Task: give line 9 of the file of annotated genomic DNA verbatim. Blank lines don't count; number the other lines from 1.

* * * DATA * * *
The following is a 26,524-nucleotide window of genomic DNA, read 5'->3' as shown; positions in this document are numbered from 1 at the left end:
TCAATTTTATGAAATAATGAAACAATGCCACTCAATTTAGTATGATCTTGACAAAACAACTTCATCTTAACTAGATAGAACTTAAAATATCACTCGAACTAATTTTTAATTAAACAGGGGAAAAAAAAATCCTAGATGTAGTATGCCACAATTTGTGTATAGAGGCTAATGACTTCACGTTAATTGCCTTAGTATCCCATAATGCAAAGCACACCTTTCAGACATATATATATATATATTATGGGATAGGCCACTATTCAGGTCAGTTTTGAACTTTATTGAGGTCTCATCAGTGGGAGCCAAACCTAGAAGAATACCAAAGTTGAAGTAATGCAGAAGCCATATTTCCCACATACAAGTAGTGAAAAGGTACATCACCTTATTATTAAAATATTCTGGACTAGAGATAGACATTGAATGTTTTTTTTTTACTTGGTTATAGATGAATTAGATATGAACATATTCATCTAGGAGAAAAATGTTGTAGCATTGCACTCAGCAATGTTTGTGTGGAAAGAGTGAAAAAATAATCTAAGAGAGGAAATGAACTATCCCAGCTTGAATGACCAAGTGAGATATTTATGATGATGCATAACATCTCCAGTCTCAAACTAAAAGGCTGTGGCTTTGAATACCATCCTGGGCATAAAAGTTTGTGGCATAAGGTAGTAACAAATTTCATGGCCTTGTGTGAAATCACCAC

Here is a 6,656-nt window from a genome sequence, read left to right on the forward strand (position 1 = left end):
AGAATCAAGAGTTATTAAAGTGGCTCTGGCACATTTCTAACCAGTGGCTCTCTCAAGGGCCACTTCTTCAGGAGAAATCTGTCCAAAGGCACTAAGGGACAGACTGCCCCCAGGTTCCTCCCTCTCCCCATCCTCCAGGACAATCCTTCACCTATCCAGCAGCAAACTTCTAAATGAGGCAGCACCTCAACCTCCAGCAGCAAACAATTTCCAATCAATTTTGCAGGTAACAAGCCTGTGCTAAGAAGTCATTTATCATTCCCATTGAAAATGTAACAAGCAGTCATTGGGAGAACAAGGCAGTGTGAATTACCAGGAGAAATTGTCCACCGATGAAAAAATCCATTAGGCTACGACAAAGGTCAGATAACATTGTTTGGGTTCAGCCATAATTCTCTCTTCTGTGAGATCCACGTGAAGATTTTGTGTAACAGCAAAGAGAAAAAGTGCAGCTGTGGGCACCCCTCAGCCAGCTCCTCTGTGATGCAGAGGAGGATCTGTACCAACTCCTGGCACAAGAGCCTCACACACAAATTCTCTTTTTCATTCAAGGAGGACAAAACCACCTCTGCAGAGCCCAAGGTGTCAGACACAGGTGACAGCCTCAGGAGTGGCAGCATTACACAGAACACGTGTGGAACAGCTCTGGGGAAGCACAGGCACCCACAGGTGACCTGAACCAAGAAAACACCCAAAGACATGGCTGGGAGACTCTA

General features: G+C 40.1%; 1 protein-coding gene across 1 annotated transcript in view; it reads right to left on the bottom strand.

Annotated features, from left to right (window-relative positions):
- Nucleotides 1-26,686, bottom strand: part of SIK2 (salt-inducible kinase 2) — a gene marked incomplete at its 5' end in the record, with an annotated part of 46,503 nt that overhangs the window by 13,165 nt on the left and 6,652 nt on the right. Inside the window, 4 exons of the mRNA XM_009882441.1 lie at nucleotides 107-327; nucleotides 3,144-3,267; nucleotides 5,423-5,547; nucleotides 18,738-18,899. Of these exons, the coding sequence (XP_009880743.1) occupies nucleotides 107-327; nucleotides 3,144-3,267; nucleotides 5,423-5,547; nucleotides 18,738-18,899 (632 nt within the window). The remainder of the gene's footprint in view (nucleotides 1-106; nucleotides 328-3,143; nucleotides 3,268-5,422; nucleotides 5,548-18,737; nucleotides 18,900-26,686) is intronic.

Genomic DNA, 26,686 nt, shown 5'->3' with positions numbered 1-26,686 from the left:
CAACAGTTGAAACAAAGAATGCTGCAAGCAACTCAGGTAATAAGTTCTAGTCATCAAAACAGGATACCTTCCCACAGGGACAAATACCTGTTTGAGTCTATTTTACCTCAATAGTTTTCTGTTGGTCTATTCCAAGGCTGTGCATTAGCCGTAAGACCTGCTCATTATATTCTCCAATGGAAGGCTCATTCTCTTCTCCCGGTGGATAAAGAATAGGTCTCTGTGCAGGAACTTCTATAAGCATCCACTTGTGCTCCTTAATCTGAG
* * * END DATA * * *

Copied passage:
CAACAGTTGAAACAAAGAATGCTGCAAGCAACTCAGGTAATAAGTTCTAGTCATCAAAACAGGATACCTTCCCACAGGGACAAATACCTGTTTGAGTCTATTTTACCTCAATAGTTTTCTGTTGGTCTATTCCAAGGCTGTGCATTAGCCGTAAGACCTGCTCATTATATTCTCCAATGGAAGGCTCATTCTCTTCTCCCGGTGGATAAAGAATAGGTCTCTGTGCAGGAACTTCTATAAGCATCCACTTGTGCTCCTTAATCTGAG